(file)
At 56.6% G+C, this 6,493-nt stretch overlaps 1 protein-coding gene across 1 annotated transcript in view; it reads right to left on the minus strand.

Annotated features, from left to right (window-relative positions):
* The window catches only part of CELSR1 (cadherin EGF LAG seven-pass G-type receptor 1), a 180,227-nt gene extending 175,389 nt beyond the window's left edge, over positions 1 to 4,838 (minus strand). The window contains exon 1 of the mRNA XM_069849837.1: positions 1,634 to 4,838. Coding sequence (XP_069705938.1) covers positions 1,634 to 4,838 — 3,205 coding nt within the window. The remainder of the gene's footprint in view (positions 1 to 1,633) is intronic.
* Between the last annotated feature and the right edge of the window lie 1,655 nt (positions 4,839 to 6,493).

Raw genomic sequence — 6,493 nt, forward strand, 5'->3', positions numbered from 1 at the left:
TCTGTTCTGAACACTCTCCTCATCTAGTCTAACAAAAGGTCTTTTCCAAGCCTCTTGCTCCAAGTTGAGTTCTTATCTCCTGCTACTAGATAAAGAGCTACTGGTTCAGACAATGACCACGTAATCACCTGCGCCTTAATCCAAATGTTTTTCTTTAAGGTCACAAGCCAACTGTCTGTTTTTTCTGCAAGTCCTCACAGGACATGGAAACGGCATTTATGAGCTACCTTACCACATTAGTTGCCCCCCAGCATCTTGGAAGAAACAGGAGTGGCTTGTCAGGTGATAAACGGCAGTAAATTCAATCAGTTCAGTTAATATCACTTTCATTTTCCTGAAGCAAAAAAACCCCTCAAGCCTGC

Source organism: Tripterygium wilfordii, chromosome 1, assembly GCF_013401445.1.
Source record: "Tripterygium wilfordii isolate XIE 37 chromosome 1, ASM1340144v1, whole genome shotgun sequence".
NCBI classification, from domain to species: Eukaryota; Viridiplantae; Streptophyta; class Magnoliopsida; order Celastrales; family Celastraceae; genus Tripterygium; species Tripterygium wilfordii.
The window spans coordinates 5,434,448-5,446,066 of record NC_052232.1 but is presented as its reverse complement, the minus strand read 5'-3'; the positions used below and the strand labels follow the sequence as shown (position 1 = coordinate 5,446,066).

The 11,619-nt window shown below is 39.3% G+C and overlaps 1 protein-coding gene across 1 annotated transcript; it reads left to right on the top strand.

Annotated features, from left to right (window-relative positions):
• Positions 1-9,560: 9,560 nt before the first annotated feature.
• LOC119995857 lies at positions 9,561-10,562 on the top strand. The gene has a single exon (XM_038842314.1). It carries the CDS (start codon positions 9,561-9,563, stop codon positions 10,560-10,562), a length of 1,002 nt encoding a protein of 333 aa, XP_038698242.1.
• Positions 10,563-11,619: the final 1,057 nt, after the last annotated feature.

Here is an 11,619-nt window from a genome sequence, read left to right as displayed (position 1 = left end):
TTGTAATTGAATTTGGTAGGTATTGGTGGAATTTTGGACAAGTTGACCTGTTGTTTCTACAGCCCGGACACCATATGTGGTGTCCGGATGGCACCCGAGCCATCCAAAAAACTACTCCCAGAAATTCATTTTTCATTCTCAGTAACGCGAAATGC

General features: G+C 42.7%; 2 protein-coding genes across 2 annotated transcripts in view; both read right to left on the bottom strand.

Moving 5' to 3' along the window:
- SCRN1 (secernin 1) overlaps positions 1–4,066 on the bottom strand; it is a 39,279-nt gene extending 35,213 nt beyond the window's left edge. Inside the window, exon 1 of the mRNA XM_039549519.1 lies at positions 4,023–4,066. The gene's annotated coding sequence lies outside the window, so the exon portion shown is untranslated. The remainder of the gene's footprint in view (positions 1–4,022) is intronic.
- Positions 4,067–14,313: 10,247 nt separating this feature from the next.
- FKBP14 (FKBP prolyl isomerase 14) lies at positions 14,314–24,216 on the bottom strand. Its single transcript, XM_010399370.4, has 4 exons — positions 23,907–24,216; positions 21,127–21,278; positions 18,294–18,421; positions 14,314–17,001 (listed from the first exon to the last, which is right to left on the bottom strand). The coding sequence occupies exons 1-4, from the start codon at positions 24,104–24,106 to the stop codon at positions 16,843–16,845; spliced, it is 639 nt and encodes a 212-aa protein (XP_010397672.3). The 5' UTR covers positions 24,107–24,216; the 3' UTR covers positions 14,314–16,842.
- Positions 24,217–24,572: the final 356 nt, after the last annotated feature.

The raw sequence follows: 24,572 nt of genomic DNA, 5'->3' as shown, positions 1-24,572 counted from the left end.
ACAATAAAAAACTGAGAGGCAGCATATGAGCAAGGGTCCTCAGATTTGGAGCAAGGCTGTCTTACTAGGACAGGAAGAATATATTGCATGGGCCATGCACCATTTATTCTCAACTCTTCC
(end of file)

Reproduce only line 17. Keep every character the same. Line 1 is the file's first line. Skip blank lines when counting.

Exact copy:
TTGTAATTGAATTTGGTAGGTATTGGTGGAATTTTGGACAAGTTGACCTGTTGTTTCTACAGCCCGGACACCATATGTGGTGTCCGGATGGCACCCGAGCCATCCAAAAAACTACTCCCAGAAATTCATTTTTCATTCTCAGTAACGCGAAATGC